When it’s okay to shoot a gun: Outdoor Skills Day

Ebrahim, Gavin and Juan target practice.

Year ago, shooting a gun was a rite of passage for boys and BB guns were common. Today, BB guns and bow and arrow sets are pretty much things of the past, but not at Outdoor Skills Day at MacKenzie Environmental Education Center in Poynette.

For one day each summer, kids learn how to shoot at targets, throw hatchets, cast a fishing line, cut wood, cook over a fire, start a fire without a match and lots more. I went with 13 kids ages 5 to 13 plus three parents.

At first, I was a little nervous, but once I saw how great the kids were behaving, I loosened up a bit. They were so respectful of each other and of the skills they were learning. The people at MacKenzie know what they’re doing. They made it safe.

The Bowhunters Association, DNR wardens and fisheries staff, and lots of volunteers were on hand to teach kids how to do things safely. They had the all the right equipment and plenty of room.  Kids learned that shooting a gun wasn’t about killing people, but about concentration and skill. It was wonderful to see the kids so focused.  I could see their self-confidence grow as they practiced. Experiential learning is so important for kids, especially high energy kids.

As a result of this trip, I’m inspired to bring an archery program to Goodman Community Center or to host our own Outdoor Skills Day. We could use a few more confident, respectful kids.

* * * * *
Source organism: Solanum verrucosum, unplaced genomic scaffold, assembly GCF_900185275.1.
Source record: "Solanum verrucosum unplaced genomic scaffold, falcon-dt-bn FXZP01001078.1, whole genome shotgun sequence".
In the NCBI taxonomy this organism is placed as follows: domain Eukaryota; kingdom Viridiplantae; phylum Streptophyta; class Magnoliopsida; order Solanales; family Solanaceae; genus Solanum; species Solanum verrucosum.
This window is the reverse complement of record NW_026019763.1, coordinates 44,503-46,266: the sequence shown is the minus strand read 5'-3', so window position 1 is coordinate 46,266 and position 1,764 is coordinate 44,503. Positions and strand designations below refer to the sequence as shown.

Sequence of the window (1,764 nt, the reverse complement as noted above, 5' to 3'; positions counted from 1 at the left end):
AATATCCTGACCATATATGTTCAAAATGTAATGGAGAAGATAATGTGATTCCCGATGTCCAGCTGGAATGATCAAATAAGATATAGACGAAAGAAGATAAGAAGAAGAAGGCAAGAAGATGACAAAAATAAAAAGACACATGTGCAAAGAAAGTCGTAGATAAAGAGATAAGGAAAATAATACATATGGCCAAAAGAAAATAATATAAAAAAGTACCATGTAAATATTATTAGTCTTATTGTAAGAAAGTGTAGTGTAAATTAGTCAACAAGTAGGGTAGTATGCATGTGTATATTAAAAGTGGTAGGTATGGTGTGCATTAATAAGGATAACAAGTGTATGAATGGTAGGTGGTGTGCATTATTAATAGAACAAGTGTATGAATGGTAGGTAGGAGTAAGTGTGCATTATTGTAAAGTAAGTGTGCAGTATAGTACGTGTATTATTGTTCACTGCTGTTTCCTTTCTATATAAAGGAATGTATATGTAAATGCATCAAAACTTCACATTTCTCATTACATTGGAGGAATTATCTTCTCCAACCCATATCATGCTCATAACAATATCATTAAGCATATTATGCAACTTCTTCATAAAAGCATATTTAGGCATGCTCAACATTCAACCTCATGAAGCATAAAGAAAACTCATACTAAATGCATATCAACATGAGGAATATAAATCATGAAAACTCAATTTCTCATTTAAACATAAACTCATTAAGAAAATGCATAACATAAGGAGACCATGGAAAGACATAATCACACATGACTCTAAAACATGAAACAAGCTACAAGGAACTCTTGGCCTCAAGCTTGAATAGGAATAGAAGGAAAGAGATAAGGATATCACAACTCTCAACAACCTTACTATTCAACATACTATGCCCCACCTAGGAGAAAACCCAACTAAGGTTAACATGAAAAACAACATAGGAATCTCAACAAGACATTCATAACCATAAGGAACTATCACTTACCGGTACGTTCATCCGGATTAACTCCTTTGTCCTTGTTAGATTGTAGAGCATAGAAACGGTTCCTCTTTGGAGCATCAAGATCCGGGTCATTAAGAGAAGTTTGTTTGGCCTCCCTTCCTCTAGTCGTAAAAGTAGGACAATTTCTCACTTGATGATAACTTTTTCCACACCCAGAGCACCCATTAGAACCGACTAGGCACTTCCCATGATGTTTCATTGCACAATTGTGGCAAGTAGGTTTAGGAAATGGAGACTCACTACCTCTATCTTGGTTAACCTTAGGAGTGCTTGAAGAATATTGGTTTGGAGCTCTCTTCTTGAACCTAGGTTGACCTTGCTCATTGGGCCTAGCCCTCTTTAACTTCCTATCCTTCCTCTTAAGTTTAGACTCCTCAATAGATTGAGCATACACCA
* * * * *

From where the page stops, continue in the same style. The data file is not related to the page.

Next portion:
So what do you think?  Do you think events like this are okay?  What is your experience working with kids and outdoor skills? 

Tania (age 5) and Buba (age eight) work the cross-cut saw.

Angel (age 13) shoots a muzzle loader with help from a Wisconsin Muzzle Loader Association volunteer.

Mari (age eight) gears up for archery.


Ebrahim (age 5) throws and then hits the target. His face says it all.

Gavin (age eight) gets instruction from a Wisconsin Muzzle Loading Association volunteer before taking aim.

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2 thoughts on “When it’s okay to shoot a gun: Outdoor Skills Day

  1. Thanks for the reply. If you live in Wisconsin, you can certainly go Outdoor Skills Day. Or, you can contact the Department of Natural Resources in your state and ask about outdoor skills programs there. Let me know if you find something.

  2. I’M 11 IV BEEN SEEING KIDZ HOLD AND SHOOT BBS AND GET AWAY FROM IT TELL MY MOM THAT I WANT TO GOO TO THAT CAMP OR OUTSIDE PROGRAM.

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